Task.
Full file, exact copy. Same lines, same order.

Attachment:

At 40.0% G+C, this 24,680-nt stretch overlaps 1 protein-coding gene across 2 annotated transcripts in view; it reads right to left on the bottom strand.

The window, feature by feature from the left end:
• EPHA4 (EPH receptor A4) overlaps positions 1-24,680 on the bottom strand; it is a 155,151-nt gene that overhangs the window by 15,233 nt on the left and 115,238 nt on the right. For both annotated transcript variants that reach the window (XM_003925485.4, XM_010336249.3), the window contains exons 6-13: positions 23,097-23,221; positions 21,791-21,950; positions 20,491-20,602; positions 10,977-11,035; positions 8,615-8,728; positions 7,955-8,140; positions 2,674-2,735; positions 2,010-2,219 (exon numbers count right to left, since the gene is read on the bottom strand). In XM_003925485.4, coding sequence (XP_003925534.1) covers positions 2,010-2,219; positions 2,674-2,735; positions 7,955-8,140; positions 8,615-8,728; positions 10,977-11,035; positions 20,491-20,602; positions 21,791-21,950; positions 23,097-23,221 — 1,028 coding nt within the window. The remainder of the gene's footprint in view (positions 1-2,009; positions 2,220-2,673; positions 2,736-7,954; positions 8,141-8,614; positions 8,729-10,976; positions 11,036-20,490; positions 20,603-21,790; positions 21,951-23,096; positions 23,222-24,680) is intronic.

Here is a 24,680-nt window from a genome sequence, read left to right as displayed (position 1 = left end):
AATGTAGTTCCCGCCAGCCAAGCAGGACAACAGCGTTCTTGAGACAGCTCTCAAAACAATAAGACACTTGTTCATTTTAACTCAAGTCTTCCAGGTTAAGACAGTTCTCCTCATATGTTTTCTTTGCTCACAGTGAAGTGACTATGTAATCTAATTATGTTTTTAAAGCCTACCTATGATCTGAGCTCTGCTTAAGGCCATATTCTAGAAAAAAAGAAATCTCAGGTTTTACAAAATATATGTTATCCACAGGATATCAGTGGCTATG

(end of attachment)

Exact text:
At 40.0% G+C, this 24,680-nt stretch overlaps 1 protein-coding gene across 2 annotated transcripts in view; it reads right to left on the bottom strand.

The window, feature by feature from the left end:
• EPHA4 (EPH receptor A4) overlaps positions 1-24,680 on the bottom strand; it is a 155,151-nt gene that overhangs the window by 15,233 nt on the left and 115,238 nt on the right. For both annotated transcript variants that reach the window (XM_003925485.4, XM_010336249.3), the window contains exons 6-13: positions 23,097-23,221; positions 21,791-21,950; positions 20,491-20,602; positions 10,977-11,035; positions 8,615-8,728; positions 7,955-8,140; positions 2,674-2,735; positions 2,010-2,219 (exon numbers count right to left, since the gene is read on the bottom strand). In XM_003925485.4, coding sequence (XP_003925534.1) covers positions 2,010-2,219; positions 2,674-2,735; positions 7,955-8,140; positions 8,615-8,728; positions 10,977-11,035; positions 20,491-20,602; positions 21,791-21,950; positions 23,097-23,221 — 1,028 coding nt within the window. The remainder of the gene's footprint in view (positions 1-2,009; positions 2,220-2,673; positions 2,736-7,954; positions 8,141-8,614; positions 8,729-10,976; positions 11,036-20,490; positions 20,603-21,790; positions 21,951-23,096; positions 23,222-24,680) is intronic.

Here is a 24,680-nt window from a genome sequence, read left to right as displayed (position 1 = left end):
AATGTAGTTCCCGCCAGCCAAGCAGGACAACAGCGTTCTTGAGACAGCTCTCAAAACAATAAGACACTTGTTCATTTTAACTCAAGTCTTCCAGGTTAAGACAGTTCTCCTCATATGTTTTCTTTGCTCACAGTGAAGTGACTATGTAATCTAATTATGTTTTTAAAGCCTACCTATGATCTGAGCTCTGCTTAAGGCCATATTCTAGAAAAAAAGAAATCTCAGGTTTTACAAAATATATGTTATCCACAGGATATCAGTGGCTATG